If you can’t disable the net filtering provided with your security suite, don’t install an additional net filtering program. Running multiple net filter programs on the same PC can cause software conflicts possibly leading to slowdowns, system instability or crashes and lack of protection.
Keeping up to date
All the net filters tested included an update feature to provide ongoing protection, but some did this automatically while others required manual intervention. Not surprisingly, automatic updating is the easiest to use. Each time you load the software or turn on the PC, the software is able to check for new information on restricted content and immediately download updates.
Manual updates require the user to remember to check for updates and initiate the process through a menu selection or via the developer’s website. The risk in this method is that unless you check manually on a regular basis, information that the software relies on to detect bad content may become out of date and reduce your protection.
Four of the 15 filters in this test (iProtectYou, Parental Filter, Cyber Sentinel and NetMop) didn’t have an auto update feature.
Free versus freeware
Our testing showed that in most cases you don’t have to pay for a commercial net filter program to get the best protection. A free program can do just as good a job if you select the right one.
Freeware, on the other hand, is not meant for commercial sale, although it may still be copyrighted. It is given away for free by the author, usually via download. The author retains the copyright, so you can’t legally do anything with it that is not expressly allowed by the author, such as modify or sell it. Freeware is sometimes supported by built-in advertising (in which case it’s known as Adware). Freeware often doesn’t come with technical support and some programs don’t have an extensive built-in help system.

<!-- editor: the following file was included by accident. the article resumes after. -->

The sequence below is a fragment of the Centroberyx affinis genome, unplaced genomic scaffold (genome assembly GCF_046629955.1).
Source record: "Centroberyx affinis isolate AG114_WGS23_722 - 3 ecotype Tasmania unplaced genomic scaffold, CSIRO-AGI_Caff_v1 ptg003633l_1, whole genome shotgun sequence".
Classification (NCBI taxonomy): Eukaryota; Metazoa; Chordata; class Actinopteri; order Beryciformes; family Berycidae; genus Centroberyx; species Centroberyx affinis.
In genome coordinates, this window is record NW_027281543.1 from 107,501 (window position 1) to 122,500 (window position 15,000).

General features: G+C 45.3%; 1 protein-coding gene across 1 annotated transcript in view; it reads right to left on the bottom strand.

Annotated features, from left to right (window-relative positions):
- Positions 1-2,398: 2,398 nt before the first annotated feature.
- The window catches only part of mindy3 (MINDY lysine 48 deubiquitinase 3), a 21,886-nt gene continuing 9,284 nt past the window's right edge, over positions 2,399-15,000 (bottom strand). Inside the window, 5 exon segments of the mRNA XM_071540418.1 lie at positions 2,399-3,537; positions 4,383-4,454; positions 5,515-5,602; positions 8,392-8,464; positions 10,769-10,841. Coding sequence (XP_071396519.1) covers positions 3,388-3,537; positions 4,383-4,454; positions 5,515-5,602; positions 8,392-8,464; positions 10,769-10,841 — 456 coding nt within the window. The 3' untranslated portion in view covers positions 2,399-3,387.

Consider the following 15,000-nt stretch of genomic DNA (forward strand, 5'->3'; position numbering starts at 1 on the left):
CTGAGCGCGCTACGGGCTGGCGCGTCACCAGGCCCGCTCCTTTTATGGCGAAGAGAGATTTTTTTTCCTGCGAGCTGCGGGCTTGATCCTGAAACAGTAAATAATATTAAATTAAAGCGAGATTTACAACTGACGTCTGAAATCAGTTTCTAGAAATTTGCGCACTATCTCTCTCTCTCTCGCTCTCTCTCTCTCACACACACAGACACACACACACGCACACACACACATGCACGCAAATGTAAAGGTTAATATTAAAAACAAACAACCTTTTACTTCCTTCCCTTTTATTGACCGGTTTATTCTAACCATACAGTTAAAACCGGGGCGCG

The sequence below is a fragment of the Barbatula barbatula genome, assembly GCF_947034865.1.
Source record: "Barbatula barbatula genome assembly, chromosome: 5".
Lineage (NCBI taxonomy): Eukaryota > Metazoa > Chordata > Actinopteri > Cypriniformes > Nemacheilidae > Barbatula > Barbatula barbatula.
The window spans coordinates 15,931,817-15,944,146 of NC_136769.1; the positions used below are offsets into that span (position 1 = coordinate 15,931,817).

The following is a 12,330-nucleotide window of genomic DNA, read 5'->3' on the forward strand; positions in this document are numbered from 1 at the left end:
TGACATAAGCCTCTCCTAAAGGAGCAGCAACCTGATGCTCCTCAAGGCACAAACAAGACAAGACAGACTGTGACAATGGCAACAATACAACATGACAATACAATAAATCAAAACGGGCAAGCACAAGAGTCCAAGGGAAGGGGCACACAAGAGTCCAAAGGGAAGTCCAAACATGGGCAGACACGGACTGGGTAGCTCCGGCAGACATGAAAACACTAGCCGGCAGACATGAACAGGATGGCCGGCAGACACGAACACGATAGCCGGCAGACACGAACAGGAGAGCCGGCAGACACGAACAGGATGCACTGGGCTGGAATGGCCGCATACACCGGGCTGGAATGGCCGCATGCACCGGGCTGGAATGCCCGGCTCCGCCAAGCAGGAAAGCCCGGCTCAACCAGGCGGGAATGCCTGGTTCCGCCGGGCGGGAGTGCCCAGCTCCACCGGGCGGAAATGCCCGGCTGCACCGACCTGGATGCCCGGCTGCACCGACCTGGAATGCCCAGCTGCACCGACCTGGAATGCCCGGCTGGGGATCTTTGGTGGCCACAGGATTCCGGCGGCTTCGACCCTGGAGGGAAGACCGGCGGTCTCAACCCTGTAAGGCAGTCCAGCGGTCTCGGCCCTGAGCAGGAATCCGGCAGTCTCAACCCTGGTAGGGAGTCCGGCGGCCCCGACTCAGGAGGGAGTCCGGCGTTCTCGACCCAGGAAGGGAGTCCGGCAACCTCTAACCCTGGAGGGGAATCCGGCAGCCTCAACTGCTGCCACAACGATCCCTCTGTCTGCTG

The biggest difference between commercial and freeware programs is generally the relative lack of features for the free filters. Freeware programs are sometimes a little older than the commercially available ones. However, our testing found that some freeware programs can perform as well or better than commercial programs. ParentalControl Bar is a good example, with third-highest overall point score in testing, as good as commercial program CyberPatrol, priced at $US40.
The five freeware programs were chosen based on popularity searches at major online file library websites: download.com, softpedia.com and tucows.com.
Multiple computer conundrum
What if you have more than one computer — can the same piece of software legally be installed on all of them?
Only three of the tested products explicitly state they can be installed on more than one PC — NetMop, Integard and Filterpak. They come with three licences. NetNanny 5, CYBERSitter, CyberPatrol and Cyber Sentinel (all commercial products) require extra licences to be purchased and installed on any extra machines.
We found all the other free and government filters could be installed on multiple computers, but required a unique email address to be entered during the registration phase of each installation.